Mr. Greenan questioned if the plan indicated the building density compared to the Zoning Ordinance requirement.
Mr. Young responded that this information was not on the plan, but he understood that 11 units per acre was allowed, or 33 units. A variance would be required for the additional 8-unit building. Setbacks and other requirements were met under the R-50 zoning. The front of the building would be brick and the units would rent for $700 to $800 per month with no subsidized housing. There were 79 parking spaces provided, which exceeded the requirement by 19 spaces, and all the lighting would
Chairman Ciancio stated that the parcel was 126,803 square feet and three 8-unit buildings would require 129,000 square feet, so the density of the proposed project exceeded the ordinance by two 8-unit buildings. Under the R-50 zoning, the first unit required 8,000 square feet and each additional unit required 5000 square feet. For one 8-unit building 43,000 square feet was required, and 43,000 square feet for each additional unit. Chairman Ciancio commented that Bullis Road was predominantly residential.
Mr. Greenan questioned if there would be any access to Bullis Road from the site.
Mr. Young responded that a berm would be located along Bullis Road, so there would be no access to the site from that side of the property.
Mr. Rathmann noted that no handicapped parking spaces were indicated on the site plan.
Mr. Young stated that there were 19 extra spaces and if a handicapped individual moved in and required a handicapped parking space, they would post one for them.
Deputy Town Attorney Paul Notaro advised that a minimum number of handicapped parking spaces were required whether or not there were any tenants that were handicapped.
Mr. Rathmann questioned if one dumpster was adequate for five units.
Mr. Young stated that one was adequate and could be moved if the Planning Board preferred another location.
Mr. Niederpruem stated that Seneca Street is zoned C-2 and Bullis Road is R-75. Bullis Road was primarily residential and Seneca Street was not real commercial in that area, especially away from the intersection. The proposed project exceeded the density and was basically a blacktop jungle with buildings on it. Mr. Niederpruem thought this was a lot to squeeze into a small area and he was not in favor of changing the R-75 zoning because of the nature of Bullis Road.
Mr. Young stated that he could eliminate the building along Bullis Road, reduce the parking, and leave the area along Bullis Road green space.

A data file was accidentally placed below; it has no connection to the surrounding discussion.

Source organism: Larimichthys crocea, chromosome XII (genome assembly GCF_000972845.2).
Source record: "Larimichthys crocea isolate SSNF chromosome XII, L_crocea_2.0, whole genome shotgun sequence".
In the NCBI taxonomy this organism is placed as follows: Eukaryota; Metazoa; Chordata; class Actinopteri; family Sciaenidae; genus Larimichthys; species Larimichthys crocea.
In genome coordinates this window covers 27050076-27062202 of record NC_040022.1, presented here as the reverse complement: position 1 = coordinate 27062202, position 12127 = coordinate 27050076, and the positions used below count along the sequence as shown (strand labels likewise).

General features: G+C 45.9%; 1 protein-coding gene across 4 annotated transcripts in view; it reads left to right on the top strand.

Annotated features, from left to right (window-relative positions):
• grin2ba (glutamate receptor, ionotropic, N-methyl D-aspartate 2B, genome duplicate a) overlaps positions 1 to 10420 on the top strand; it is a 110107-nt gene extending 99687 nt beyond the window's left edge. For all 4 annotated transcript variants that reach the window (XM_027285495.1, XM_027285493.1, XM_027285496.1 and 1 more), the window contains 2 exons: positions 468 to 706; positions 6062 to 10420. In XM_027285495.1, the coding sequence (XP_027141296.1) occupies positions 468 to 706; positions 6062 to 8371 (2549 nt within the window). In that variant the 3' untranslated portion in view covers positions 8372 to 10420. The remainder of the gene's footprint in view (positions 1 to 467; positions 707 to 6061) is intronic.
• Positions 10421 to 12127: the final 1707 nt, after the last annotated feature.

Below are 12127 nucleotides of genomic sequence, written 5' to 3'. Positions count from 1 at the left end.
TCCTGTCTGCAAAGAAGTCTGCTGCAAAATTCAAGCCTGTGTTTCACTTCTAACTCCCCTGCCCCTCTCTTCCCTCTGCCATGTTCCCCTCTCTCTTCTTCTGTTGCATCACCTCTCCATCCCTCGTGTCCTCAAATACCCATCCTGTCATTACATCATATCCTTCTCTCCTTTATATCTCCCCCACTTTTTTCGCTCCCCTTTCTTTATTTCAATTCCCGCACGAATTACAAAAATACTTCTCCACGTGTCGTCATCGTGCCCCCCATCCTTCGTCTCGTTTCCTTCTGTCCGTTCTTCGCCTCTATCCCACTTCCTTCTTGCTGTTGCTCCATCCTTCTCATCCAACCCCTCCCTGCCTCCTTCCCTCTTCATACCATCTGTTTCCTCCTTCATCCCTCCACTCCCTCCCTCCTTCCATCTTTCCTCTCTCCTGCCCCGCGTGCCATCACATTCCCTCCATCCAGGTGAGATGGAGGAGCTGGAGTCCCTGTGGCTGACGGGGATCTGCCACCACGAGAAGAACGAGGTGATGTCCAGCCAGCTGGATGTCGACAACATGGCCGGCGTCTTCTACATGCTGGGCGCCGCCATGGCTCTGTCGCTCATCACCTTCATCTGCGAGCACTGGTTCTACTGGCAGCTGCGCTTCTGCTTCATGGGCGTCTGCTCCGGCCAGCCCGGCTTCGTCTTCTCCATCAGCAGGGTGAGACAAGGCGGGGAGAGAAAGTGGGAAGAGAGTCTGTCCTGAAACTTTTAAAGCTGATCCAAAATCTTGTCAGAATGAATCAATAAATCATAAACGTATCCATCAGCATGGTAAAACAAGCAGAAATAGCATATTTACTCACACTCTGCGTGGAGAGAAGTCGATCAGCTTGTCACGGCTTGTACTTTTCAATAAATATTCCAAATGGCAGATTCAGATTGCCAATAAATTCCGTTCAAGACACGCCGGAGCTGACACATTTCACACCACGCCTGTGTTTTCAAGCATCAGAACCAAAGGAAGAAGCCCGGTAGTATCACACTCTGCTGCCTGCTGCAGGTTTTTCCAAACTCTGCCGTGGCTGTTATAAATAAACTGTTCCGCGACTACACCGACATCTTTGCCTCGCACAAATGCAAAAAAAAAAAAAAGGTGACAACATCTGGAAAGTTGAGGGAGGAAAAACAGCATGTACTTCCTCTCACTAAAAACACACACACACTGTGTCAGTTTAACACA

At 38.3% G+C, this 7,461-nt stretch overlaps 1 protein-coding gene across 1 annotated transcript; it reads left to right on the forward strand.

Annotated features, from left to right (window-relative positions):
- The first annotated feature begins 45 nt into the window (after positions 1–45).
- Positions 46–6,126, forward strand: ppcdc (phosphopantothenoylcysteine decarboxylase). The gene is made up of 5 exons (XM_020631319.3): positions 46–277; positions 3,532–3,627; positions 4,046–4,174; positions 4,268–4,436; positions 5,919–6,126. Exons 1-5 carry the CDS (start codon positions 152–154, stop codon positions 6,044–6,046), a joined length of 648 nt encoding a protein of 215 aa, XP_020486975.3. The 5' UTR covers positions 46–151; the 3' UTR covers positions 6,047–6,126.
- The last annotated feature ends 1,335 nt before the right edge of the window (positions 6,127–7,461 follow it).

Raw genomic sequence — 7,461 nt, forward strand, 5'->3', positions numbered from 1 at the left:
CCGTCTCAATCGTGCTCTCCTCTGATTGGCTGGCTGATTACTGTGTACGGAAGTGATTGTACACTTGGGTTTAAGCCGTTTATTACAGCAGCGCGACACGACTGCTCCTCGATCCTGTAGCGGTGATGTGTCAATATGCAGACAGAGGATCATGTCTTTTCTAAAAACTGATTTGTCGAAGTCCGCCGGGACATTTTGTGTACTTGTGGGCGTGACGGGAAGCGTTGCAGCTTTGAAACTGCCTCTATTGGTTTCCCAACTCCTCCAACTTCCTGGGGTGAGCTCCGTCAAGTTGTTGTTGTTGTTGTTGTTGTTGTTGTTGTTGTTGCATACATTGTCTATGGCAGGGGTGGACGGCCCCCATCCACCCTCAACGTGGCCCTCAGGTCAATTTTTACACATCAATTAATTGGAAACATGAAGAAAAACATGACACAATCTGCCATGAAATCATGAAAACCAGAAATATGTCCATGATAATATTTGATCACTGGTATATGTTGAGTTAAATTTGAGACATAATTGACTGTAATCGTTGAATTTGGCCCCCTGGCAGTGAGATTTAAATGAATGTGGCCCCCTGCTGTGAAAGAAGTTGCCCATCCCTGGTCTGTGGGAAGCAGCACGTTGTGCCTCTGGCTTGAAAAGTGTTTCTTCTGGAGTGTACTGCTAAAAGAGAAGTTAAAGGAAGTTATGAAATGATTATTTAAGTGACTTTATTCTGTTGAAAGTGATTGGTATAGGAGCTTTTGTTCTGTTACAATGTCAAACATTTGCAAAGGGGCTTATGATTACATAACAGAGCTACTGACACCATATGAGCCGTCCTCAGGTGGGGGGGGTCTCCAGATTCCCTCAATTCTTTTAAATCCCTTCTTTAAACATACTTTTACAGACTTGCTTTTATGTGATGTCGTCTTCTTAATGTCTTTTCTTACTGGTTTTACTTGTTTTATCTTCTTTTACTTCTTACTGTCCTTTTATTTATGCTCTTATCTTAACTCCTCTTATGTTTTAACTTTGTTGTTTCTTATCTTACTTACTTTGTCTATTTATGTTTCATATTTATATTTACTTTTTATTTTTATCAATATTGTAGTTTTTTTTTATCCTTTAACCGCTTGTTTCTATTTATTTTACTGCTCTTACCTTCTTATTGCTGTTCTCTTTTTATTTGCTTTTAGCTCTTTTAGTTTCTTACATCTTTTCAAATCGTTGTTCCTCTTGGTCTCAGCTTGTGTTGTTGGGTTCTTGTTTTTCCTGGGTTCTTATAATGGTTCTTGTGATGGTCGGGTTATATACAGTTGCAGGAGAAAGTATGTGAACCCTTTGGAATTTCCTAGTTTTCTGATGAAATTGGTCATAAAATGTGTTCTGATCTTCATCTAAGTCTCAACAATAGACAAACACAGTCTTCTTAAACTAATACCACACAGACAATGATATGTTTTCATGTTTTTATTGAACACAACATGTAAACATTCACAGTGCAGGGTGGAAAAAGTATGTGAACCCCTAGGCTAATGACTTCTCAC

Mr. Young stated that they would have to rezone part of the R-75 parcel, but they could do a conservation easement to keep the property along Bullis Road green space.
Wallace Piotrowski, 26 Centennial Court, suggested that Mr. Young find another location in West Seneca that is already zoned properly. The property in question was not zoned for an apartment complex and he was opposed to changing the zoning. The site was approximately three-quarters R-75 and one-quarter C-2. Only one building, a retention pond, and some parking spaces would fit in the C-2 area where it is allowed.
Bill Heusinger, 312 Bullis Road, understood that the C-2 portion of the property allowed for an apartment, but was opposed to rezoning the R-75 parcel. He commented that Bullis Road was a nice rural area and the neighbors wanted to keep it that way. Mr. Heusinger noted that he owned four acres on Bullis Road and if this project was allowed he should also be allowed to put up apartments on his property. He stated that years ago the zoning was changed at the corner of Bullis Road and Seneca Street and Lein Road and the businesses do not take care of their properties.
Russ Anderson, 280 Bullis Road, presented a petition signed by 63 residents that were opposed to changing the zoning of this property. They did not want the character of their quiet dead end street changed and did not want the green space in the neighborhood reduced.
Ken Morano, Liberty Lane, did not see how changing the zoning for this project would be a benefit to the town. The surrounding residents preferred to see houses on the property so their property values would be maintained.
Elaine Gresco, 200 Bullis Road, commented on a flooding problem in the area and thought that a detention pond would be a hazard to small children in the neighborhood. The residents of Bullis Road enjoyed the existing green space and did not want to look at the back of apartment buildings and a dumpster.
Mr. Young stated that water would only be held temporarily in the detention pond and it would then drain to an 8-inch pipe and into a stream.
Mr. Young stated that he was willing to revise his plan by eliminating the back building and including more green space and additional berming.
Motion by Greenan, seconded by Niederpruem, to close the public hearing.
Motion by Ciancio, seconded by Hunter, to recommend denial of the request for a rezoning and special permit for property located at 5240 – 5266 Seneca Street, being part of Lot Nos. 230 & 369, changing its classification from R-75 & C-2 to R-50(S), for a 40-unit apartment complex, based on the density of the project and noting that the proposed apartment complex would change the character of a single family residential neighborhood.
On the question, Chairman Ciancio stated that he did not believe they should change the residential zoning to support an apartment complex.
Motion by Greenan, seconded by Rathmann, to adjourn the meeting at 9:45 P.M.
PATRICIA C. DEPASQUALE, RMC/CMC